Jonathan: Mmm. Whe-, wha-, so you were scared, a little nervous about it going in, then you finished it. How did you feel when you got to the end and you achieved the thing you set out to do?
Tau'veaz: I feel like, like I just became a new man.
Jonathan: (laughing) That's awesome. What about you Chaz? What, was there anything challenging that you set out to do there that maybe you didn't believe you could do at first, but then you realized you could do it?
Chaz: Well definitely not emailing.
Chaz: That's pretty easy. But I felt, like, s-, nervous the first time I spoke in front of people on stage. I didn't really feel like comfortable. It's the first time I had that experience (laughs)
Chaz: ... but, (laughing), yeah.
Jonathan: So, and, and the same question to you. So you get up there, you were nervous. Well first of all, how did you prepare for it? ‘Cause that can be very embarrassing. If you go up there and, and you don't know what to do. How'd you prepare for that?
Chaz: Well, while we was, well while were in the classroom where we were practicing, we like, stood up in like the order we were speaking and we were like, I like, whenever I was speaking, I, I imagined there was like a crowd, not really a crowd, but like all the chairs were filled. So whenever I got there it helped me to like imagine that they weren't there.
Tau'veaz: For me, um, we had this like, big board and it had what we had to say. And then we had wrote it down on a paper so we could like, try to memorize it. And then we stood in, um, arranged, like that we was gonna go, and then we practiced like 50 times.
Andrea: (laughing) So many times. (laughing)
Jonathan: Wow. Really?
Tau'veaz: [inaudible 00:05:50]
Jonathan: What he say?
Tau'veaz: Fifty thousand.
Jonathan: Fifty thousand? (laughing) So like, I mean, here's the thing right. A lot of times kids go to school and their teachers ask them to do a lo-, stuff, and they're bored. They don't wanna do it. And yet, you're there d-, and you practiced this fifty thousand times. What was it about this project that made you persevere even though it was r-, you know repetition and practice and practice. What made you wanna keep going?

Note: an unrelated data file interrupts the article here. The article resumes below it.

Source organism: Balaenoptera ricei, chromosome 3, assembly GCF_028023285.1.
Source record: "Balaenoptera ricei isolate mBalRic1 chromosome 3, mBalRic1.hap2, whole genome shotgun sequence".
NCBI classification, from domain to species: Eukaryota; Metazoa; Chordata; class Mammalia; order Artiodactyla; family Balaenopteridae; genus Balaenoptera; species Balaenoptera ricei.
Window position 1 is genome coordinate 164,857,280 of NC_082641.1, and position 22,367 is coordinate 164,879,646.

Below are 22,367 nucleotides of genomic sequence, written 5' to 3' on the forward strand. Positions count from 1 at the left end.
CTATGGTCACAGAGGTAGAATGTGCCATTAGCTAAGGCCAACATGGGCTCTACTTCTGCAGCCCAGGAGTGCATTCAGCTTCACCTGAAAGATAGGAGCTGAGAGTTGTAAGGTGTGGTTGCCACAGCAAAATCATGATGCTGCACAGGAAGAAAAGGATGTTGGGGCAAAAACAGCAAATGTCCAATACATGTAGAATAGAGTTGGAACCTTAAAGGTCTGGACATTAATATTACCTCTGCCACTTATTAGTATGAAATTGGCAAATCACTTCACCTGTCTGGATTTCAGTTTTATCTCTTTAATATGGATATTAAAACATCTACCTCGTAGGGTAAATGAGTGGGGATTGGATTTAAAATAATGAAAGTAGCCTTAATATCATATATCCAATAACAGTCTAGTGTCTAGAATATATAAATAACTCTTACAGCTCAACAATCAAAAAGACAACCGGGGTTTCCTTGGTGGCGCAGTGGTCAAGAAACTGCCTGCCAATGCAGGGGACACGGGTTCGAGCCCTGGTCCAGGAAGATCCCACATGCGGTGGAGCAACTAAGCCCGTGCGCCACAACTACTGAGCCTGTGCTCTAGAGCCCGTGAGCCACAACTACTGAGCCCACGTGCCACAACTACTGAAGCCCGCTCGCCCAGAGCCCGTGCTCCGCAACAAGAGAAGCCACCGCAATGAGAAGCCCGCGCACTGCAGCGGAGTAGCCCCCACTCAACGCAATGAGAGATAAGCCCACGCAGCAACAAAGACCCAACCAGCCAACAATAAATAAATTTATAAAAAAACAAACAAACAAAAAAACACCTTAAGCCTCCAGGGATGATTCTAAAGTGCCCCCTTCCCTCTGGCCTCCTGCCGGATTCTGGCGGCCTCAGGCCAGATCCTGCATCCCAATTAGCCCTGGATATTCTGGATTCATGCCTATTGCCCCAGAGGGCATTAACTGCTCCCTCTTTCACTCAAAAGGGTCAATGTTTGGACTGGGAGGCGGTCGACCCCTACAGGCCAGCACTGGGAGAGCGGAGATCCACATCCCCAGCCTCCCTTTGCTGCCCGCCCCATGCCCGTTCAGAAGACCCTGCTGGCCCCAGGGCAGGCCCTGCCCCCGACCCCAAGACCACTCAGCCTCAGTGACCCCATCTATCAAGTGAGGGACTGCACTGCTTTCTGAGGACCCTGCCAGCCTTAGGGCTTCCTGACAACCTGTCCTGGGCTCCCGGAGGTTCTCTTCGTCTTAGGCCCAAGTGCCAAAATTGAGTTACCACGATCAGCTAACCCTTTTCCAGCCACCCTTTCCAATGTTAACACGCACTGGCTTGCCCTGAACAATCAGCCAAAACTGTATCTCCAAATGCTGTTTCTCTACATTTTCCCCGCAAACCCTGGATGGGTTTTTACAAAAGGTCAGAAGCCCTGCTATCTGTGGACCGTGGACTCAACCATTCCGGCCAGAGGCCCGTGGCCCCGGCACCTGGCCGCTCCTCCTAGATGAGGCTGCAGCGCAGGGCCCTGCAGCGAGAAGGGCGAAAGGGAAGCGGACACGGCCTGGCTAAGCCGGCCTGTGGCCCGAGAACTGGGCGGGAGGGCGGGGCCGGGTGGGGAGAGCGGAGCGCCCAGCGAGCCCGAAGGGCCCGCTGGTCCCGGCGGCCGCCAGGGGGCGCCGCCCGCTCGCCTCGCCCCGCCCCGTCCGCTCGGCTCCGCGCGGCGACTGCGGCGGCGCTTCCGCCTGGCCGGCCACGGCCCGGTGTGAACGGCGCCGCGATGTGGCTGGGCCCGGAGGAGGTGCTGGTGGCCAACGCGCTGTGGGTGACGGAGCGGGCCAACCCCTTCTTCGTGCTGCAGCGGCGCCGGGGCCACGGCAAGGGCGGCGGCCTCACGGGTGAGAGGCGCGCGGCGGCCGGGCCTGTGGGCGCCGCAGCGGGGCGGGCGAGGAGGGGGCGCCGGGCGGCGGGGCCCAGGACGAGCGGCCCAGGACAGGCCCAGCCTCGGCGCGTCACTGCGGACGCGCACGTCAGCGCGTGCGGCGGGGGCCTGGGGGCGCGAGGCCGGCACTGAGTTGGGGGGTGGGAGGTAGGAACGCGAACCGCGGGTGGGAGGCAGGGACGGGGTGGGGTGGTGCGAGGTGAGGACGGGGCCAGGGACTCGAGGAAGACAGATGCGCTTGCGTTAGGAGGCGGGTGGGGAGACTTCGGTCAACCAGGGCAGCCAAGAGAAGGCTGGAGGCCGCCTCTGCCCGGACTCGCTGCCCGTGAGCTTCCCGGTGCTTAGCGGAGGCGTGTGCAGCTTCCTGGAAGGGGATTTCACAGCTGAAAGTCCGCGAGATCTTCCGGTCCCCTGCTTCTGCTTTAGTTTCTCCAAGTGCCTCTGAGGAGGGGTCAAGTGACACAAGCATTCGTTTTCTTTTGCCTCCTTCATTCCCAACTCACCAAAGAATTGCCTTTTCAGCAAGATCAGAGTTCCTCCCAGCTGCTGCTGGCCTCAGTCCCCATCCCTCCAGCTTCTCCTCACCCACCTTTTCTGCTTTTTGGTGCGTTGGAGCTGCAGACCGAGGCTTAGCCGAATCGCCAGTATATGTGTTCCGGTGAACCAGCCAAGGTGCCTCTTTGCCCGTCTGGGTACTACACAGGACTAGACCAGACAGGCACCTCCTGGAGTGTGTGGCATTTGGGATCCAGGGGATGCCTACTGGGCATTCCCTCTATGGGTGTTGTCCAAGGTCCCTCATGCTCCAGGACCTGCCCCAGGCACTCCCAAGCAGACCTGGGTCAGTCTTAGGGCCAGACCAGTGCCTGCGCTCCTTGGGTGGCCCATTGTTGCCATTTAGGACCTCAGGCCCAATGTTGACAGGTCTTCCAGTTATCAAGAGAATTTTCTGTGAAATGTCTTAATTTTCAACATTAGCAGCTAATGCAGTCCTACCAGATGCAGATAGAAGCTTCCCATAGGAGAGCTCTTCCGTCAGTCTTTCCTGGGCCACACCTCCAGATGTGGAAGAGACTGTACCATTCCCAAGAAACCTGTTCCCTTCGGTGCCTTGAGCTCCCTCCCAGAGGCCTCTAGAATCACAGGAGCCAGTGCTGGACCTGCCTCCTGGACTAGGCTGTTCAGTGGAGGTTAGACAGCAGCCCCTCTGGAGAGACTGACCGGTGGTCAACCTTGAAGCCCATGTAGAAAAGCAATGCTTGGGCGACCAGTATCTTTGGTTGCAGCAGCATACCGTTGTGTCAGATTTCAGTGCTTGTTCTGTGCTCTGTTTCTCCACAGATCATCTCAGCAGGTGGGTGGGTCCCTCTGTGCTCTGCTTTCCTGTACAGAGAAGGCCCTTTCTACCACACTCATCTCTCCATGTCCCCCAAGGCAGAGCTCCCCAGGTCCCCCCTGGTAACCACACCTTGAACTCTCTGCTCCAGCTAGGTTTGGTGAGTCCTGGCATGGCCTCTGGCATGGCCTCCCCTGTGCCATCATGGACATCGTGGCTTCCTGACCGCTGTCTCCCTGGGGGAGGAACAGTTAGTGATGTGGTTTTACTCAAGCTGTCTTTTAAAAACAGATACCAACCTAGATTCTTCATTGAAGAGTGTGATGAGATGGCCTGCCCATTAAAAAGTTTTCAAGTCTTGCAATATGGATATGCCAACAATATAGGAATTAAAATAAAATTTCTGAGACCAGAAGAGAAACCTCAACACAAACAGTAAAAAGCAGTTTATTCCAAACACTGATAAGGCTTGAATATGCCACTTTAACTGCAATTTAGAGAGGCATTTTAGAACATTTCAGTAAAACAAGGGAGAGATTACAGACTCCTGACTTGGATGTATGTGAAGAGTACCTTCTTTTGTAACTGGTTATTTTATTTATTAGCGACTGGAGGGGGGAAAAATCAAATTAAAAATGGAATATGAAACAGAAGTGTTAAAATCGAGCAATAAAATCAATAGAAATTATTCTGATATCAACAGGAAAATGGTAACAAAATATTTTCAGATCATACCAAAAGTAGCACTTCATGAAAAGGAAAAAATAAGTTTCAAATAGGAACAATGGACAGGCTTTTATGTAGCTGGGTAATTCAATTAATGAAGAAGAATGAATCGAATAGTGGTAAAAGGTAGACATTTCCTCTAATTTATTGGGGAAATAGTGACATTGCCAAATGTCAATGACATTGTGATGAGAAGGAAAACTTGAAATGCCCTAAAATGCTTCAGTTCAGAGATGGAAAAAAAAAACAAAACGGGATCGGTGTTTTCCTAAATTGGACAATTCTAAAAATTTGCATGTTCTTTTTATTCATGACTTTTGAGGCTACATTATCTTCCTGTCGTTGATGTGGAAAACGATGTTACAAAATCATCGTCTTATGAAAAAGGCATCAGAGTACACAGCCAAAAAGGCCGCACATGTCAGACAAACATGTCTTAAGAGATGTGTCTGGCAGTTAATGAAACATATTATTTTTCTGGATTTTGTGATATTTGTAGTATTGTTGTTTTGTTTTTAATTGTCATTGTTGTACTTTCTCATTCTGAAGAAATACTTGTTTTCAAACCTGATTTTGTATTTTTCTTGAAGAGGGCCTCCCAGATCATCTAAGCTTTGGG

Tau'veaz: So one, I feel like I, I could do it. That's why. And also I feel like it was gonna be a challenge and I like challenges.
Jonathan: Mm-hmm (affirmative). What about you Chaz?
Chaz: Well same thing about challenges. Pretty, I feel pretty confident when I'm doing a challenge. I felt like, I know it wasn't gonna be like a very long project, but I felt like doing this group could help me like, in the long run.
JONATHAN: Here are some closing thoughts from Millie and Lola.
Jonathan: What advice do you have to other grownups about how they could be more supportive of young leaders like you?
Millie: I would say, like, so just listen to the kids, 'cause, like, a lot of kids just, like, have problems-
Jonathan: Mm-hmm (affirmative).
Millie: ... and I feel like an adult that you can talk to and talk about your feelings, whether it's, like, stuff you wanna do when you're, when you're older, I think that's important.
Jonathan: Oh, yeah. I agree. I think that's really important.